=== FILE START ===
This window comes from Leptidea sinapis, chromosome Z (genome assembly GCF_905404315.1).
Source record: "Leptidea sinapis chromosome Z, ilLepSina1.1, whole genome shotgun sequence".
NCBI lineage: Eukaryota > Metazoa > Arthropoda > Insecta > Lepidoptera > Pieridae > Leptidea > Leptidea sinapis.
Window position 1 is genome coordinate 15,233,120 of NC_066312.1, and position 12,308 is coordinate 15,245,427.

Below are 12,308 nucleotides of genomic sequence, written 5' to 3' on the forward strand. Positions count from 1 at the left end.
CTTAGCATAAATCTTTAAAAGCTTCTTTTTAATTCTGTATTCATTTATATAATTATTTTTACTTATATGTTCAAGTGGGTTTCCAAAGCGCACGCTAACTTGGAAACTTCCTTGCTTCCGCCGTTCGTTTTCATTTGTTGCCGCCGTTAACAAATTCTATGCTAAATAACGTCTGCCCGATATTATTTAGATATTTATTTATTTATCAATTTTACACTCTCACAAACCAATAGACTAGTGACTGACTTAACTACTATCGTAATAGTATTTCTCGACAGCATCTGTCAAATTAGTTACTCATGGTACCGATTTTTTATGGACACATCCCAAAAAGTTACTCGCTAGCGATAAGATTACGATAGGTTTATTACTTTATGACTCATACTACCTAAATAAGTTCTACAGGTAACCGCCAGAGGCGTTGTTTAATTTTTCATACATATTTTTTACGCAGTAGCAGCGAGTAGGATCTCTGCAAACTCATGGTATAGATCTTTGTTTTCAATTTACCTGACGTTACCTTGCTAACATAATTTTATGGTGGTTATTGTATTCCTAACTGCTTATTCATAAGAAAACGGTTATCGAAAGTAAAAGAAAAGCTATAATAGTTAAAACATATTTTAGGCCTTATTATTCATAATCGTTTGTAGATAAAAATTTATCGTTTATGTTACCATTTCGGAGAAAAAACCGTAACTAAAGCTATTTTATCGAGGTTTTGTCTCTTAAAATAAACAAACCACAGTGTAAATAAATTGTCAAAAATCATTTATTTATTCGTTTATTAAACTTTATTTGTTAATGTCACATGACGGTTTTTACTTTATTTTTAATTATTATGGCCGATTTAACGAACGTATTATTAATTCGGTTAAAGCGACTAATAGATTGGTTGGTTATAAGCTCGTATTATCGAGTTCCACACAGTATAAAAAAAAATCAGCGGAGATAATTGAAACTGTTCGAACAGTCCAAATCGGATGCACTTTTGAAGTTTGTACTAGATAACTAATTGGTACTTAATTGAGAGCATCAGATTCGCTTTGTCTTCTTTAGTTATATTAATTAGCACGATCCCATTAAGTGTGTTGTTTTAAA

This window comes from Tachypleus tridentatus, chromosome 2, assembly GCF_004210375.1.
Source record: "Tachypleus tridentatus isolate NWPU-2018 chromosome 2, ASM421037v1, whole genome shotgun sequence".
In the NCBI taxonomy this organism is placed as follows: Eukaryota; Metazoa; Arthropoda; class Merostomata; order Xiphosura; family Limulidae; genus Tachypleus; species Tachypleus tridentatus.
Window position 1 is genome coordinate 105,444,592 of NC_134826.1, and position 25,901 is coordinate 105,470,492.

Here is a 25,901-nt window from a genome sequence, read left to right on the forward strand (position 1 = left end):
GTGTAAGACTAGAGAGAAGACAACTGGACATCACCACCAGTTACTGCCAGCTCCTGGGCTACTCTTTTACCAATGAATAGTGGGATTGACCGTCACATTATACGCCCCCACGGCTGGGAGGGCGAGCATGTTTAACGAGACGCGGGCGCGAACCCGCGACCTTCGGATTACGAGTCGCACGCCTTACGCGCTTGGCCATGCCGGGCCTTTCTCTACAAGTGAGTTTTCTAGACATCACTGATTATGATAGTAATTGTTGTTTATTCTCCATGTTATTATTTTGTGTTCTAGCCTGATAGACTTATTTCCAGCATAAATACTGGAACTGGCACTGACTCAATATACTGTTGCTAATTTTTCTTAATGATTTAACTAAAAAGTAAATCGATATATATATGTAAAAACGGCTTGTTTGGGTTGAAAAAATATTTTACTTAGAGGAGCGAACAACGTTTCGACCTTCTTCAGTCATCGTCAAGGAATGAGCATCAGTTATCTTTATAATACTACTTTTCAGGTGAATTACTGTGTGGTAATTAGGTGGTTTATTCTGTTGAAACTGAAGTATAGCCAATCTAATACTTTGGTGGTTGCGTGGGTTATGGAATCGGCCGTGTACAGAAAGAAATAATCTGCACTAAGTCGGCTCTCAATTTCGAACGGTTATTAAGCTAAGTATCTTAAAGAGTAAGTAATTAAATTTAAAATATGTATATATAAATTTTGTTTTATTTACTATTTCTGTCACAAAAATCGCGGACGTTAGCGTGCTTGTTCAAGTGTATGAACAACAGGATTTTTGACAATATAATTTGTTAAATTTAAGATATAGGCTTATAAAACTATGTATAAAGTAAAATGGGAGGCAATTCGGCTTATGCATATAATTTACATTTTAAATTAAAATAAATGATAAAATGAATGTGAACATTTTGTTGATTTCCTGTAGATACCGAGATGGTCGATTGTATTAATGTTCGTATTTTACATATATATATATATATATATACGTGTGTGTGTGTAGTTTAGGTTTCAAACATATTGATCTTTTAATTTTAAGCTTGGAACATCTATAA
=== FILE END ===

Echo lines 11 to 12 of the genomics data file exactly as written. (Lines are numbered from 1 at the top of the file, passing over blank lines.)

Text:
Here is a 25,901-nt window from a genome sequence, read left to right on the forward strand (position 1 = left end):
GTGTAAGACTAGAGAGAAGACAACTGGACATCACCACCAGTTACTGCCAGCTCCTGGGCTACTCTTTTACCAATGAATAGTGGGATTGACCGTCACATTATACGCCCCCACGGCTGGGAGGGCGAGCATGTTTAACGAGACGCGGGCGCGAACCCGCGACCTTCGGATTACGAGTCGCACGCCTTACGCGCTTGGCCATGCCGGGCCTTTCTCTACAAGTGAGTTTTCTAGACATCACTGATTATGATAGTAATTGTTGTTTATTCTCCATGTTATTATTTTGTGTTCTAGCCTGATAGACTTATTTCCAGCATAAATACTGGAACTGGCACTGACTCAATATACTGTTGCTAATTTTTCTTAATGATTTAACTAAAAAGTAAATCGATATATATATGTAAAAACGGCTTGTTTGGGTTGAAAAAATATTTTACTTAGAGGAGCGAACAACGTTTCGACCTTCTTCAGTCATCGTCAAGGAATGAGCATCAGTTATCTTTATAATACTACTTTTCAGGTGAATTACTGTGTGGTAATTAGGTGGTTTATTCTGTTGAAACTGAAGTATAGCCAATCTAATACTTTGGTGGTTGCGTGGGTTATGGAATCGGCCGTGTACAGAAAGAAATAATCTGCACTAAGTCGGCTCTCAATTTCGAACGGTTATTAAGCTAAGTATCTTAAAGAGTAAGTAATTAAATTTAAAATATGTATATATAAATTTTGTTTTATTTACTATTTCTGTCACAAAAATCGCGGACGTTAGCGTGCTTGTTCAAGTGTATGAACAACAGGATTTTTGACAATATAATTTGTTAAATTTAAGATATAGGCTTATAAAACTATGTATAAAGTAAAATGGGAGGCAATTCGGCTTATGCATATAATTTACATTTTAAATTAAAATAAATGATAAAATGAATGTGAACATTTTGTTGATTTCCTGTAGATACCGAGATGGTCGATTGTATTAATGTTCGTATTTTACATATATATATATATATATATACGTGTGTGTGTGTAGTTTAGGTTTCAAACATATTGATCTTTTAATTTTAAGCTTGGAACATCTATAA